Illustration for article titled Approximate a Yellow Parrot with PernodPhoto: Claire LowerHappy hour with 3 ingredientsHappy hour with 3 ingredientsThe weekly beverage column with super simple but delicious libations.

I love trying new cocktails and nothing bothers me so much than having almost all of the ingredients I need to make one. Unfortunately, this is exactly the situation I found myself in this week when my friend Dan sent me a recipe for this Yellow parrot, an extremely alcoholic (and not very inexpensive) libation with three ingredients.

Illustration for article titled Approximate a Yellow Parrot with Pernod

I have a pretty full bar cart but none of the bottles required for this drink were on it. However, I had alcohol that was similar, if not exactly the same, to what was required. Instead of absinthe I had Pastis from the Pernod brand;; instead of yellow chartreuse, I had green; Instead of apricot liqueur, I had peach.

The yellow parrot is a pretty straightforward cocktail where you just stir the same portions of everything over cracked ice for a minute, then strain it over more ice, and garnish with lemon zest (which I was out of, of course). My way was clear: to make an almost yellow parrot with the not quite right ingredients that I had in front of me. I decided to call it a “cloudy parrot” because if you dilute it, Pernod becomes cloudy.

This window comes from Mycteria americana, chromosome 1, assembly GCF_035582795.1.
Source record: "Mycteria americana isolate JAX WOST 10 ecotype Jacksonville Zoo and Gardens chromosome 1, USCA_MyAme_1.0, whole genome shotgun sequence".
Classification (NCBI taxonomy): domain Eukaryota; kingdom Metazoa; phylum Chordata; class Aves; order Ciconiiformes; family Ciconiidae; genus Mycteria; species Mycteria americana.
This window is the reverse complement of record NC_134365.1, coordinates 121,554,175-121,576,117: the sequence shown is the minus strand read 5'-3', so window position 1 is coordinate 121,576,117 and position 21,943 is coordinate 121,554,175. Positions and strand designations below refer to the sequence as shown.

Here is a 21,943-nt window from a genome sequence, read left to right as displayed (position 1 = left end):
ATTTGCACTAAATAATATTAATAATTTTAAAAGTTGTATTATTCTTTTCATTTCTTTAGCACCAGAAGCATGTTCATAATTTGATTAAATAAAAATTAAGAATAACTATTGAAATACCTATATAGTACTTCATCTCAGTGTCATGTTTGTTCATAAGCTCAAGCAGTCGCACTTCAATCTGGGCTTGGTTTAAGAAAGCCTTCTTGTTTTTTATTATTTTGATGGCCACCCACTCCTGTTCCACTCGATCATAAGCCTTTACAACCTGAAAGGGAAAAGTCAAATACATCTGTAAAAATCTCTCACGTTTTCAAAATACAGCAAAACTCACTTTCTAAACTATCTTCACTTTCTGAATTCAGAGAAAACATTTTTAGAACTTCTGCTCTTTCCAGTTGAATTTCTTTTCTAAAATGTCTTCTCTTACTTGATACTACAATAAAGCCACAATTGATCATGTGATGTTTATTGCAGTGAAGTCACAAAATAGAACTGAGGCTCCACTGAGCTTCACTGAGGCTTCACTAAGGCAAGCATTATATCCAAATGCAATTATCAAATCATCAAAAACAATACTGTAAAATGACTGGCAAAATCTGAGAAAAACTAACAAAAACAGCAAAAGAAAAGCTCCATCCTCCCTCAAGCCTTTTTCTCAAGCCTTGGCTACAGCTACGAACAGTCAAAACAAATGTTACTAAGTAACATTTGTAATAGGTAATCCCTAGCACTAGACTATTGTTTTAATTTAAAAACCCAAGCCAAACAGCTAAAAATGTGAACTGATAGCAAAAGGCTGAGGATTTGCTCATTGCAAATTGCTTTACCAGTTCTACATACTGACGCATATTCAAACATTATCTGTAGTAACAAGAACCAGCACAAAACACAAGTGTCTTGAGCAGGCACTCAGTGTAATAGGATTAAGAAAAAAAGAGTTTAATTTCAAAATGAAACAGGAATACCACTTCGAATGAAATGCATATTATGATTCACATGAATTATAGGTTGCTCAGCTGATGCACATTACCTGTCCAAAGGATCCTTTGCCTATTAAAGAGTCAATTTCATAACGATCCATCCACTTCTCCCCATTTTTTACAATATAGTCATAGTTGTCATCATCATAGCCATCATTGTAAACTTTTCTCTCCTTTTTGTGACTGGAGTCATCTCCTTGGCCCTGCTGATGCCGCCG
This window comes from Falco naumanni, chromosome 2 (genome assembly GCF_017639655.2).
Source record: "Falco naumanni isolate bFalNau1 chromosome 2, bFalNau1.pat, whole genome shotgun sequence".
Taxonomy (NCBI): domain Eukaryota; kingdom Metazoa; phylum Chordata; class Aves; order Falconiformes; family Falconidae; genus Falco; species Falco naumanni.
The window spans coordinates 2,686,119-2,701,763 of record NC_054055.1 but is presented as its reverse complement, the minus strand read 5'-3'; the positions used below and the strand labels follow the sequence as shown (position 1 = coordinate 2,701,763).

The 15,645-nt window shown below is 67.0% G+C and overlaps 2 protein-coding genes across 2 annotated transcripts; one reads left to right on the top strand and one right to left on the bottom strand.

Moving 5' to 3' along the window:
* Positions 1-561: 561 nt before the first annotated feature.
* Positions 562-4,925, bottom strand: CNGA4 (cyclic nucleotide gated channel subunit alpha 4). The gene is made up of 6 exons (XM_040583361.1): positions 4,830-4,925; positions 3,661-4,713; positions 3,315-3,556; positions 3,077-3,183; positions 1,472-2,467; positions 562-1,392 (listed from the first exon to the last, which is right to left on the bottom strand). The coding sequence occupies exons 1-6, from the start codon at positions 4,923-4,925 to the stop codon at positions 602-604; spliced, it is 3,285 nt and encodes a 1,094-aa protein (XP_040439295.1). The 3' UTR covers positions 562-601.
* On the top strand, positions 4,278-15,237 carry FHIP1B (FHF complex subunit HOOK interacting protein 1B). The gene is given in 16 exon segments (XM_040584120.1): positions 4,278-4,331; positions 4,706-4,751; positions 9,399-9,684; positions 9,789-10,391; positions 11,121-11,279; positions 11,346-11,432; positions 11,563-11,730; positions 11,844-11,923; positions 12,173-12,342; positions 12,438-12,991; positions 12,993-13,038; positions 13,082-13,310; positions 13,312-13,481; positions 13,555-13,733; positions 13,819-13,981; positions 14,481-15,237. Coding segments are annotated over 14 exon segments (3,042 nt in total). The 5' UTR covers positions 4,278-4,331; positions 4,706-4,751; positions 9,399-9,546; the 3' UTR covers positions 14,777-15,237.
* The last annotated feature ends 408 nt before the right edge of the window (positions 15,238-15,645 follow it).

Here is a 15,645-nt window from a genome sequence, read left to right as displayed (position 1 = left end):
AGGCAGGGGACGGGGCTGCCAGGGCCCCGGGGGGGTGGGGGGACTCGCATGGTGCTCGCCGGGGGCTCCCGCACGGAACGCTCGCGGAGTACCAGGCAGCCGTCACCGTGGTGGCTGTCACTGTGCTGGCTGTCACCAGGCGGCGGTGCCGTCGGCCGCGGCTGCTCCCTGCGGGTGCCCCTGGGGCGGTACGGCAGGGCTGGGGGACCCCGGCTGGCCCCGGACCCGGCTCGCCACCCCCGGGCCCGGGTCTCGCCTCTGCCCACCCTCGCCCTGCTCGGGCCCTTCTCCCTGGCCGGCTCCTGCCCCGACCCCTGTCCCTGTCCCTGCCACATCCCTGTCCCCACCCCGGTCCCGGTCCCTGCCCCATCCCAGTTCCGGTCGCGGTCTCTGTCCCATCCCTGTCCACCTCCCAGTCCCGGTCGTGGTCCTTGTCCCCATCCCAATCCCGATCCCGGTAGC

After mixing pastis with green chartreuse and peach liqueur for a full minute, I was rewarded with an aromatic, juicy drink, the taste of which is reminiscent of European sweets – sweet and vegetable and liquorice. I always thought “this is a little too cute” but I couldn’t stop drinking it either, which means that now I’m a little tipsy and it’s not even noon.

To make your own Murky Parrot you will need:

  • 1 ounce pastis
  • 1 ounce green chartreuse
  • 1 ounce peach liquor

Pour everything into a mixing glass filled with broken ice and stir for a minute. Strain into an ice-filled lowball and squeeze the oil from a strip of orange or lemon peel over the top of the drink before rubbing it around the rim of the glass. (Don’t skip the side dish here. That bite of citrus oil is needed to counteract the sweeter properties of the drink.)

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